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Wealthy fund manager avoids felony charges after running over cyclist because of… wealth

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A fund manager for Smith Barney is getting off without felony charges after he allegedly ran over a cyclist with his Mercedes and fled the scene in Eagle, Colorado, because, the DA says, felony charges would be bad for the fund manager’s business.

Martin Joel Erzinger will not be charged with a felony because “Felony convictions have some pretty serious job implications for someone in Mr. Erzinger’s profession,” according to District Attorney Mark Hurlbert.

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Erzinger oversees over $1 billion in assets for “ultra high net worth individuals, their families and foundations,” according to Worth.

Erzinger fled the scene July 3 after allegedly striking Dr. Steven Milo with his 2010 Mercedes Benz sedan on Highway 6, according to court documents. Erzinger later called the Mercedes auto assistance service to ask for his vehicle to be towed but did not report the accident to law enforcement. He claims he was unaware the cyclist had been hit.

“Mr. Erzinger struck me, fled and left me for dead on the highway,” Milo wrote in a letter to the District Attorney. “Neither his financial prominence nor my financial situation should be factors in your prosecution of this case.”

“Milo suffered spinal cord injuries, bleeding from his brain and damage to his knee and scapula, according to court documents,” Randy Wyrick for reported Vail Daily. “Over the past six weeks he has suffered ‘disabling’ spinal headaches and faces multiple surgeries for a herniated disc and plastic surgery to fix the scars he suffered in the accident.”

“He will have lifetime pain,” Milo’s lawyer, Harold Haddon, wrote. “His ability to deal with the physical challenges of his profession — liver transplant surgery — has been seriously jeopardized.”

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Hurlbert explained that charging Erzinger with a felony could affect his job and ability to pay restitution. “When you’re talking about restitution, you don’t want to take away his ability to pay,” the DA said.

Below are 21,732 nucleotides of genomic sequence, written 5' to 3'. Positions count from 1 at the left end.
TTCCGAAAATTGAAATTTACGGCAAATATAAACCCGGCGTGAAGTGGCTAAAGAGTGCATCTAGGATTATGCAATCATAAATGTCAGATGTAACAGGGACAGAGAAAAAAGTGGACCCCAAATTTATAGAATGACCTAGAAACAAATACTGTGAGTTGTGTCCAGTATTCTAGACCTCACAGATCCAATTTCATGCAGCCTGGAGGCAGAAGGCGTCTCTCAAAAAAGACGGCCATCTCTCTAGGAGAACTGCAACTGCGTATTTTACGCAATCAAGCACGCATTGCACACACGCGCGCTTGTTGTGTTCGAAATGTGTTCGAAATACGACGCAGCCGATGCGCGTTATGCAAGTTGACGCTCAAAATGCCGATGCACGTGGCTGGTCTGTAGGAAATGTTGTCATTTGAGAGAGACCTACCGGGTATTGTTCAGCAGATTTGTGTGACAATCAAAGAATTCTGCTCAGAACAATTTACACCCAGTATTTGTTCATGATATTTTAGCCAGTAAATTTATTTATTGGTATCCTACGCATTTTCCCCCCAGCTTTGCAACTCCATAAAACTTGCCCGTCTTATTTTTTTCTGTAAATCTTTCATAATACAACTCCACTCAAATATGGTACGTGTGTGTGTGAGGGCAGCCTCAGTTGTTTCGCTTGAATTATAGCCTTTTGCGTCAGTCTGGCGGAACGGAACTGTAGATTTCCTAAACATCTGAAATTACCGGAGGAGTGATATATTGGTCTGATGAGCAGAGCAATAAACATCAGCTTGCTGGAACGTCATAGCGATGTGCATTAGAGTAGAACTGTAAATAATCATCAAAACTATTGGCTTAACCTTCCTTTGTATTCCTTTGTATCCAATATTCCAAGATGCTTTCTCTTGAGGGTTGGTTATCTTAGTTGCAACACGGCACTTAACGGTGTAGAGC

Richard Masoner of Cyclelicious is hoping cyclists will boycott a race in Vail next August.

“Stage 3 of the 2011 Quizno’s Pro Challenge on August 25 will be a time trial in Vail, Colorado,” Masoner wrote. “I’m making my travel plans for a visit to Colorado next August, and I will absolutely avoid the Vail stage. I encourage you to do the same, and to let the Eagle County Attorney’s office, Vail Valley Tourism and the Vail Chamber of Commerce know why you plan to skip a visit to Vail next August.”

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Change.org has organized a petition titled “Don’t Drop Felony Charges Against Hit-and-Run Wealth Manager.”

The petition reads:

Traffic laws exist to motivate all drivers to act in a manner that is safe for other users of the road, including pedestrians, cyclists, and other drivers. To those of us who rely on bicycles for transportation and recreation, enforcement of laws that ensure our safety on the road is vital.

The enforcement of traffic laws should not differ depending on a driver’s ability to write a check, but rather on the ability of the law to motivate drivers to drive safely. What Martin Joel Erzinger is accused of doing is clearly criminal, but dropping felony charges will set a message to drivers that the penalties for neglecting the welfare of others on the road, causing life-altering injury, and showing no concern for the victim might not be as serious as the law indicates.